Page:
Our Doctors are Broken -- What’s wrong with Healthcare, Part 2

Our doctors are broken.  Medscape, along with several other surveys, measures physician “burnout” every year. “Burnout” is defined as losing enthusiasm for the work, feeling cynical, and feeling little to no personal accomplishment. Physicians reporting at least one symptom of burnout in 2016 averaged 54%[i]. That’s over half.

Half.

Really, what “burnout” should be called is “Broken”.  These are men and women who have worked their hearts out to get to the point of being practicing physicians, have dedicated their lives to healing, and they are saying they feel little personal accomplishment? They feel cynical? They have no enthusiasm for the work they have prepared to do for over a decade?

Physicians in the essential front-line specialties of primary care and acute-care ; Family Medicine, Pediatrics, Internal Medicine and Emergency Medicine, are among the most broken, with burn-out rates of 54-55%. Increasingly, new physicians are choosing non-clinical careers, taking them away from these frontline positions[ii].  So, while the doctors that are actually taking care of patients are becoming more burnt-out, the doctors who are supposed to be coming in to save-the-day aren’t coming in at all.

Does this matter to you? I hope so. Evidence shows that burnt-out physicians are more disruptive in the clinical environment, have increased medical errors and malpractice and leads to declines in patient-satisfaction and quality of care[iii],[iv].

Remember the last time you, or someone you care about, had a negative interaction with a doctor? Was that a broken doctor? Odds are, yes. And, with over 50% of the front-line doctors burnt-out, you have an excellent chance of receiving care from someone who is incapable of giving you his or her best care and judgment.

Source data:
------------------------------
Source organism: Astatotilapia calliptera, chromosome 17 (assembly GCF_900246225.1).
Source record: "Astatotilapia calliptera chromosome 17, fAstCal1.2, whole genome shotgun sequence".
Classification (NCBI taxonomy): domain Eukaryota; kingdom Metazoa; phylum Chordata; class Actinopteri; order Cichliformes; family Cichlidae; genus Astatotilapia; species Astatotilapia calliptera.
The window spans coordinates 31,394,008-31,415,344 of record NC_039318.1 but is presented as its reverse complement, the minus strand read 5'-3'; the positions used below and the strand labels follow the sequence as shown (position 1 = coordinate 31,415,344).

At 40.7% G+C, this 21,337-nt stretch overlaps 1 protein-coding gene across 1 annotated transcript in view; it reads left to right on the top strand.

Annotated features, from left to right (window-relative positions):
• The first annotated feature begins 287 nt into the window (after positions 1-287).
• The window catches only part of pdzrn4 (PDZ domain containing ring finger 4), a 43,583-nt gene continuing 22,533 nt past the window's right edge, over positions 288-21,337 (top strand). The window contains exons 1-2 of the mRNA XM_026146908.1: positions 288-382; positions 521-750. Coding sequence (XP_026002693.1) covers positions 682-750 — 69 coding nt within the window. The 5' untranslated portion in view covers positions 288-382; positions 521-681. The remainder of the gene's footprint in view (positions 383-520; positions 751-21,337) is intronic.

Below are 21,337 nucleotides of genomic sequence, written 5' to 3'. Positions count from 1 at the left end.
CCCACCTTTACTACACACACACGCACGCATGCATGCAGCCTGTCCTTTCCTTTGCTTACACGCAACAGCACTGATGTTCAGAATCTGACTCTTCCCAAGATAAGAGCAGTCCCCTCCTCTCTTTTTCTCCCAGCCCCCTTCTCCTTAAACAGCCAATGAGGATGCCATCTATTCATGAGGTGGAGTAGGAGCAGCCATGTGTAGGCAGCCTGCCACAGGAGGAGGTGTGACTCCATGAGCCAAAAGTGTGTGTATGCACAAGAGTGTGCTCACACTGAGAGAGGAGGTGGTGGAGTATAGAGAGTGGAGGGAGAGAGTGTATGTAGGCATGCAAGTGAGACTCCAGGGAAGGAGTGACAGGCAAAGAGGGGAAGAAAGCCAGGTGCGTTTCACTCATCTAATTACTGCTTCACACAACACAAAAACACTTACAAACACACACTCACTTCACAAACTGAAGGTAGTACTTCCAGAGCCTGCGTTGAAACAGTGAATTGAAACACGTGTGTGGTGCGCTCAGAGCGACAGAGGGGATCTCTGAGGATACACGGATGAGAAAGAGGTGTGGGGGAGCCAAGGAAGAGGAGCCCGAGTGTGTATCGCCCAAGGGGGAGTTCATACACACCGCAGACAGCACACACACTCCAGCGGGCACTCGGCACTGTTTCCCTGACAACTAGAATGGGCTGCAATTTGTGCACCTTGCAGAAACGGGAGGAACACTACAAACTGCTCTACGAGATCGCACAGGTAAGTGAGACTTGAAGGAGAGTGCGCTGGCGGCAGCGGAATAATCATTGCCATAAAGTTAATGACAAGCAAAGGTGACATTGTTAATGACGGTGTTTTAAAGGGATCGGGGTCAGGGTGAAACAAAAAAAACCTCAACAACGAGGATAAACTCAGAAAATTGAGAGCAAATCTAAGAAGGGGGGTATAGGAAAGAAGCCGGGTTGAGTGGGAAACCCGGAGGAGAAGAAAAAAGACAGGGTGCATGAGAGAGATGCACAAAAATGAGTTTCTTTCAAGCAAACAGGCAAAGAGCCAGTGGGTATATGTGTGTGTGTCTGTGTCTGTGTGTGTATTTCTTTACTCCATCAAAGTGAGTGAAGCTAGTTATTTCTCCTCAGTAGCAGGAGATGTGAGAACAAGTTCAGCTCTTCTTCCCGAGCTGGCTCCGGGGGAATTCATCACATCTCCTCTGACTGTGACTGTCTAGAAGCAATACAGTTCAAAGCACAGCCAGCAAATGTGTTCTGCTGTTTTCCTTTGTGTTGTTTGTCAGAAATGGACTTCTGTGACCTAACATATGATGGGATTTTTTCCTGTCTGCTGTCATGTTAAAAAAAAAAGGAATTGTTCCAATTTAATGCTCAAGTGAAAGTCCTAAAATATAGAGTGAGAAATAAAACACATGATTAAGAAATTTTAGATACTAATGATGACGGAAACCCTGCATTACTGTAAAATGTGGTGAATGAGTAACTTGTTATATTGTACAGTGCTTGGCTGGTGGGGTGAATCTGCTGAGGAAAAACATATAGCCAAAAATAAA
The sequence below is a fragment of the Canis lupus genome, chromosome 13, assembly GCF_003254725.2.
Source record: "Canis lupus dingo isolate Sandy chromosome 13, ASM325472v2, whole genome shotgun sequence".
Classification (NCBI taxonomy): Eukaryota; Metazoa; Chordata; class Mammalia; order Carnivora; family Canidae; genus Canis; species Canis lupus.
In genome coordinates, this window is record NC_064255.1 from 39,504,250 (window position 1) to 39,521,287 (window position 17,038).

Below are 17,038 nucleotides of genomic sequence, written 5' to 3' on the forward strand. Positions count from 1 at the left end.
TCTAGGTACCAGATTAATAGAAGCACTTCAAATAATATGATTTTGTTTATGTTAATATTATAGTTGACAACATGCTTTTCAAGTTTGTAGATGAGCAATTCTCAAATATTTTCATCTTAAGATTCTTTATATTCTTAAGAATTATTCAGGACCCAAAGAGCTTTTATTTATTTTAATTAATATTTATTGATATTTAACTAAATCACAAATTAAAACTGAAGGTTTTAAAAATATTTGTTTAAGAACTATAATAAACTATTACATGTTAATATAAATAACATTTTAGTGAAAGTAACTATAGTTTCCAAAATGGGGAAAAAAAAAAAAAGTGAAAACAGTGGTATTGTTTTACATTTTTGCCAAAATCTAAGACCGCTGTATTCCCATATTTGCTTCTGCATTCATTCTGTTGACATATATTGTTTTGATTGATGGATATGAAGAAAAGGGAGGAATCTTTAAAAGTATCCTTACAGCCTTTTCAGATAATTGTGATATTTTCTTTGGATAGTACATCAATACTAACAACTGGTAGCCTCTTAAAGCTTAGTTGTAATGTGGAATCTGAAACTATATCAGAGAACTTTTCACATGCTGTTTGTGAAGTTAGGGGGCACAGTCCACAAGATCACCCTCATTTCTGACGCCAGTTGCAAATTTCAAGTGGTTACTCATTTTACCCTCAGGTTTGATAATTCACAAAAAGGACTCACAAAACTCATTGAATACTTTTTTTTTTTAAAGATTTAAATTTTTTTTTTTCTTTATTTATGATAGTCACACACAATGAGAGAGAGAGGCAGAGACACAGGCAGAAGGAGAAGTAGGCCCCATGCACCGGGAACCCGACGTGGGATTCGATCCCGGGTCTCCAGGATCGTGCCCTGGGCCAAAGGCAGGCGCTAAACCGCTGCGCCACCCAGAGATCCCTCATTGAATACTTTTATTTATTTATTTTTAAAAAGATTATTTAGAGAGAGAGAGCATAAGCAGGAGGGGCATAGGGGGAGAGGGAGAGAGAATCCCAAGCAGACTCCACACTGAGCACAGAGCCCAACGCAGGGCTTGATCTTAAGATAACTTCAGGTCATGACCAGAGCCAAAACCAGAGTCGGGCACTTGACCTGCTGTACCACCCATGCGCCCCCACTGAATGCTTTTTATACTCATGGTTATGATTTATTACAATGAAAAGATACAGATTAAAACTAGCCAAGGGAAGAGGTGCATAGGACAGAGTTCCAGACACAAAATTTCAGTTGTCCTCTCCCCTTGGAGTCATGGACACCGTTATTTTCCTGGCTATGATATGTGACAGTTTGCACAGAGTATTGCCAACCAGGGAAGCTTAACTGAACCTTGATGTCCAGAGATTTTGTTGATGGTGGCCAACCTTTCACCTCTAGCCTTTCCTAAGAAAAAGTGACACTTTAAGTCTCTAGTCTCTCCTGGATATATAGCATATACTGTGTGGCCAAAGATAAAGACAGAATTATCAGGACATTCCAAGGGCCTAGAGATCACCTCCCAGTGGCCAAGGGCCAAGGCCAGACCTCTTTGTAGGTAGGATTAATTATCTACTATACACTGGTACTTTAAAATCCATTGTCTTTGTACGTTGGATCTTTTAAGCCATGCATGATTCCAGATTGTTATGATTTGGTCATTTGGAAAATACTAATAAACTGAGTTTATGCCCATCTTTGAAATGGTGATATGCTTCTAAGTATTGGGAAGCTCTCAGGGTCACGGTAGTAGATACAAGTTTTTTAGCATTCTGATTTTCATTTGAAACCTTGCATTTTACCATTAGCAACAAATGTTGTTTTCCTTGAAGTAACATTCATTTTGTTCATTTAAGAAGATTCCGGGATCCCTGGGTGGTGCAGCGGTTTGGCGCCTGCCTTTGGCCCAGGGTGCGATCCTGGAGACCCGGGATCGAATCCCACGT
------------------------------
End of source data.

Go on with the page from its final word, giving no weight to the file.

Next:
Not the most ideal situation.

What can you do about it? First, you don’t have to accept bad care. If you are being cared for by a broken physician; one who seems distracted, too busy, angry or frustrated—you can find out why. Is your doctor overwhelmed with 30 visits a day? Is your insurance company pressuring them into withholding care from their patients because of money or administrative hang-ups? Has your HMO or large physician organization taken away all the autonomy from your doctor, robbed them of all joy in their profession?

You are the one ultimately paying the bill, you can demand change. Write letters to the insurance administrators, ask your employer to switch to a plan that focuses on caregiver wellness. Change your plan, if you have that option. Switch to a Health-Care Sharing plan like Liberty Share, if that will work for you. Then you can pick any doctor you like.

You can pick a Direct Primary Care doctor—who has chosen to leave the system that creates broken doctors.

Now, you might not care what happens to your physician or any other doctor. You might not care whether they are happy or unhappy, buried in debt, frustrated or angry. Ultimately, however, when you really need a doctor, you want them to be fully there, heart and mind fully engaged in taking care of you or your loved ones. So this is a problem that matters to you—because it has consequences for you. That’s worth caring about.

 

[i] http://www.medscape.com/slideshow/lifestyle-2016-overview-6007335?pa=ttfSiwHUoskakMpvGUp2mAxQzNG9k52HT9ryRhKEEkyAS3RJxcGEw5EzqzW5E3tL8SIvl8zjYv73GUyW5rsbWA%3D%3D#2

 

[ii] http://medicaleconomics.modernmedicine.com/medical-economics/news/young-doctors-are-jumping-ship-non-clinical-roles

 

[iii] https://psnet.ahrq.gov/perspectives/perspective/190/burnout-among-health-professionals-and-its-effect-on-patient-safety

 

[iv] https://psnet.ahrq.gov/perspectives/perspective/190/burnout-among-health-professionals-and-its-effect-on-patient-safety

 

Tina EdwardsComment